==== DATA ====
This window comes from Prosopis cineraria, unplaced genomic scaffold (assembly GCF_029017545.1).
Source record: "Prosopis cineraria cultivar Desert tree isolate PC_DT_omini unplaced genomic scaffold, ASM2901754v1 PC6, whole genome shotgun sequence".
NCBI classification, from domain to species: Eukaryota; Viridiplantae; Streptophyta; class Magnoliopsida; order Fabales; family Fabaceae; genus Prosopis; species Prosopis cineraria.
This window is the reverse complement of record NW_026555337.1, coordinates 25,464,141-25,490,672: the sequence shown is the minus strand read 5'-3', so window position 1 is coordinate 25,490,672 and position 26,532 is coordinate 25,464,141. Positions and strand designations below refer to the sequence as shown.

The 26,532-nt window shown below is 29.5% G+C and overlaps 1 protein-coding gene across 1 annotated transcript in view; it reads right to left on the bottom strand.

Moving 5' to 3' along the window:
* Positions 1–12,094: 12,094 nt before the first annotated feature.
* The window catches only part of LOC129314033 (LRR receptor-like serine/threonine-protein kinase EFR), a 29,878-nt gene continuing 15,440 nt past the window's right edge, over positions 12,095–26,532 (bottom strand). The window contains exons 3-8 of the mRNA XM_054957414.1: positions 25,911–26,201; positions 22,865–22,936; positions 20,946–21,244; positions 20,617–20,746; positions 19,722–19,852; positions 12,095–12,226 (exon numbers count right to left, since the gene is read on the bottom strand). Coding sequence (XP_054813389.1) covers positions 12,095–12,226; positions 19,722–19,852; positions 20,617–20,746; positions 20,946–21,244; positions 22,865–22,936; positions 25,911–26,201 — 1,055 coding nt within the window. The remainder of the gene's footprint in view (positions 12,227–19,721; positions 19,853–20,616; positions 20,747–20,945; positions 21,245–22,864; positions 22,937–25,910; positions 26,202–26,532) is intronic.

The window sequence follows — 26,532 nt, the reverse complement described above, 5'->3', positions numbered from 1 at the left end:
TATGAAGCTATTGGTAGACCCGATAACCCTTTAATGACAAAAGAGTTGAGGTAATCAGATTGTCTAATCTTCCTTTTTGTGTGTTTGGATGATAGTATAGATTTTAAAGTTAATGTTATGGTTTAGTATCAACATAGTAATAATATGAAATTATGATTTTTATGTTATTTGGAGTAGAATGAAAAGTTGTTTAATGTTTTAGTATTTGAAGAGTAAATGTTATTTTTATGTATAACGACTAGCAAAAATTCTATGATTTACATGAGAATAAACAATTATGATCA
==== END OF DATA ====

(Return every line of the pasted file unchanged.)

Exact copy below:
This window comes from Prosopis cineraria, unplaced genomic scaffold (assembly GCF_029017545.1).
Source record: "Prosopis cineraria cultivar Desert tree isolate PC_DT_omini unplaced genomic scaffold, ASM2901754v1 PC6, whole genome shotgun sequence".
NCBI classification, from domain to species: Eukaryota; Viridiplantae; Streptophyta; class Magnoliopsida; order Fabales; family Fabaceae; genus Prosopis; species Prosopis cineraria.
This window is the reverse complement of record NW_026555337.1, coordinates 25,464,141-25,490,672: the sequence shown is the minus strand read 5'-3', so window position 1 is coordinate 25,490,672 and position 26,532 is coordinate 25,464,141. Positions and strand designations below refer to the sequence as shown.

The 26,532-nt window shown below is 29.5% G+C and overlaps 1 protein-coding gene across 1 annotated transcript in view; it reads right to left on the bottom strand.

Moving 5' to 3' along the window:
* Positions 1–12,094: 12,094 nt before the first annotated feature.
* The window catches only part of LOC129314033 (LRR receptor-like serine/threonine-protein kinase EFR), a 29,878-nt gene continuing 15,440 nt past the window's right edge, over positions 12,095–26,532 (bottom strand). The window contains exons 3-8 of the mRNA XM_054957414.1: positions 25,911–26,201; positions 22,865–22,936; positions 20,946–21,244; positions 20,617–20,746; positions 19,722–19,852; positions 12,095–12,226 (exon numbers count right to left, since the gene is read on the bottom strand). Coding sequence (XP_054813389.1) covers positions 12,095–12,226; positions 19,722–19,852; positions 20,617–20,746; positions 20,946–21,244; positions 22,865–22,936; positions 25,911–26,201 — 1,055 coding nt within the window. The remainder of the gene's footprint in view (positions 12,227–19,721; positions 19,853–20,616; positions 20,747–20,945; positions 21,245–22,864; positions 22,937–25,910; positions 26,202–26,532) is intronic.

The window sequence follows — 26,532 nt, the reverse complement described above, 5'->3', positions numbered from 1 at the left end:
TATGAAGCTATTGGTAGACCCGATAACCCTTTAATGACAAAAGAGTTGAGGTAATCAGATTGTCTAATCTTCCTTTTTGTGTGTTTGGATGATAGTATAGATTTTAAAGTTAATGTTATGGTTTAGTATCAACATAGTAATAATATGAAATTATGATTTTTATGTTATTTGGAGTAGAATGAAAAGTTGTTTAATGTTTTAGTATTTGAAGAGTAAATGTTATTTTTATGTATAACGACTAGCAAAAATTCTATGATTTACATGAGAATAAACAATTATGATCA